multitudinous

Part of speech: adjective

Consisting of a vast number.

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Usage examples "multitudinous":

  1. In the course of an hour she is persuaded to return to her room, but not without the interchange of multitudinous embraces and kisses,- Pauline, of course, being the party of the second part. - "Kitty's Conquest", Charles King.
  2. This unquestionable fact being taken for granted, let us now consider under what conditions live the multitudinous herds of horned cattle which in Russia and in South America are reared and supported solely for the produce of their flesh, and sometimes, too, for that of their hides. - "On the cattle plague: or, Contagious typhus in horned cattle. Its history, origin, description, and treatment", Honoré Bourguignon.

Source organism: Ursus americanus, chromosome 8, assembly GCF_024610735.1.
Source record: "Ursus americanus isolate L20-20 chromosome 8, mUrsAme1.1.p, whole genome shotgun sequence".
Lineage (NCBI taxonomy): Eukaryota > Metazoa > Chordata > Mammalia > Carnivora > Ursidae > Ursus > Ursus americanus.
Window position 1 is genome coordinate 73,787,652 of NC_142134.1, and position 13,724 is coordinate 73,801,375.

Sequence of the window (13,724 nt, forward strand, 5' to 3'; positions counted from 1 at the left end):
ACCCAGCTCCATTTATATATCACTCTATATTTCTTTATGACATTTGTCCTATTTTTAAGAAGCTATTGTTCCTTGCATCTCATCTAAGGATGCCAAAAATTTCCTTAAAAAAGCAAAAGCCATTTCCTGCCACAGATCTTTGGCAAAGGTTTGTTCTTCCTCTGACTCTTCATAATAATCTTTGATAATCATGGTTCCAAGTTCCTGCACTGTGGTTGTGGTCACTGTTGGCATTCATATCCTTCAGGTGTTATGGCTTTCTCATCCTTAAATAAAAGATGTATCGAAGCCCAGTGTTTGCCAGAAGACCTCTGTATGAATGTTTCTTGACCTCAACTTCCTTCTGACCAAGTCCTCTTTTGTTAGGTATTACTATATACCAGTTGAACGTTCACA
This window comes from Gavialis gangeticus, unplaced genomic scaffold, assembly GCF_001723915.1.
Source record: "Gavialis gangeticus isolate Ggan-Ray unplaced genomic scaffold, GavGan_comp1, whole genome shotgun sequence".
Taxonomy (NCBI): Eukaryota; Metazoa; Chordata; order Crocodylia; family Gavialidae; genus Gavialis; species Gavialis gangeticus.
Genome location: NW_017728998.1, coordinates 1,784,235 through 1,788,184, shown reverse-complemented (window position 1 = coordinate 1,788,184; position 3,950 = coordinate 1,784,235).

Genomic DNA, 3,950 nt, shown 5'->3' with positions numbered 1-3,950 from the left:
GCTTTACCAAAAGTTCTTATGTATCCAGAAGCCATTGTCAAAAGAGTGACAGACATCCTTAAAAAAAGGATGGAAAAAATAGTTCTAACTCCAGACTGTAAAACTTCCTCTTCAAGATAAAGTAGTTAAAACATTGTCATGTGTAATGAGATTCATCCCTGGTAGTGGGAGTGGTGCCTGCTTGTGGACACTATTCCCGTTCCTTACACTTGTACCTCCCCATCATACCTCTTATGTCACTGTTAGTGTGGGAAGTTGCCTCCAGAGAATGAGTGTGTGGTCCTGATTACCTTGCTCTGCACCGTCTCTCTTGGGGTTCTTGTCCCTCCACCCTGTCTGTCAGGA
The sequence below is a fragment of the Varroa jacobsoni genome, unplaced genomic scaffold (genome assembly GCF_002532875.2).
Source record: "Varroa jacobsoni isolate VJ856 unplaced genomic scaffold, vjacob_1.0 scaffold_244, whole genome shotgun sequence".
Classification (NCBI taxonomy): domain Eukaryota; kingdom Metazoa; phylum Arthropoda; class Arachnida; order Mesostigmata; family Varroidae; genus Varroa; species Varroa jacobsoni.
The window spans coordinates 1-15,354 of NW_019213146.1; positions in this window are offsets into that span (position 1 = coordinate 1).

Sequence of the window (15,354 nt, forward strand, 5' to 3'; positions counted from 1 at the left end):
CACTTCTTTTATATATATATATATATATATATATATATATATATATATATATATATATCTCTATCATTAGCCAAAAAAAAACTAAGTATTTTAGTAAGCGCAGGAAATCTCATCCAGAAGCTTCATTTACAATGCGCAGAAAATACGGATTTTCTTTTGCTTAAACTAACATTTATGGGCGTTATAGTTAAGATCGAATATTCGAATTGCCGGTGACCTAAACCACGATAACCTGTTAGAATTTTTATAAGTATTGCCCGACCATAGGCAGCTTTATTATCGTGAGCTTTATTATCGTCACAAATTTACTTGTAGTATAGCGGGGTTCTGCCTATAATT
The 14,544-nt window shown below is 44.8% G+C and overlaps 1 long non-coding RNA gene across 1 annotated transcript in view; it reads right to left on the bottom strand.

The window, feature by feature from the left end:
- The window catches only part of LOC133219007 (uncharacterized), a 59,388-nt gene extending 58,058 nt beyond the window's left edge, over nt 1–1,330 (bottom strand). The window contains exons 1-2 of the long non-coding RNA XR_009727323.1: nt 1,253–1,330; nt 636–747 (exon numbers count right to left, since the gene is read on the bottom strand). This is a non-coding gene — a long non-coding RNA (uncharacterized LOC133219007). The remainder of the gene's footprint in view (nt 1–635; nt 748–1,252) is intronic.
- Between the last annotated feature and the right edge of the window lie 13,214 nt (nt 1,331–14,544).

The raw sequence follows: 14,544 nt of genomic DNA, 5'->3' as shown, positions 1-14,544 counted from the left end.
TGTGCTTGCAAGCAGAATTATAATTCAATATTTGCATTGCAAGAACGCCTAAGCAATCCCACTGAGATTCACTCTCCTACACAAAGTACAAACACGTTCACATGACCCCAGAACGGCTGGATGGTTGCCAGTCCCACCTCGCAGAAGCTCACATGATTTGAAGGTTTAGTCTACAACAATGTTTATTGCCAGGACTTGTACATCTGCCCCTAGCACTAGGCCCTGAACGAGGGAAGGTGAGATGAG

3. The French play delights in the well- ordered fable, but by leaving out the chorus it has created an art where poetry and imagination, always the children of far- off multitudinous things, must of necessity grow less important than the mere will. - "Ideas of Good and Evil", William Butler Yeats.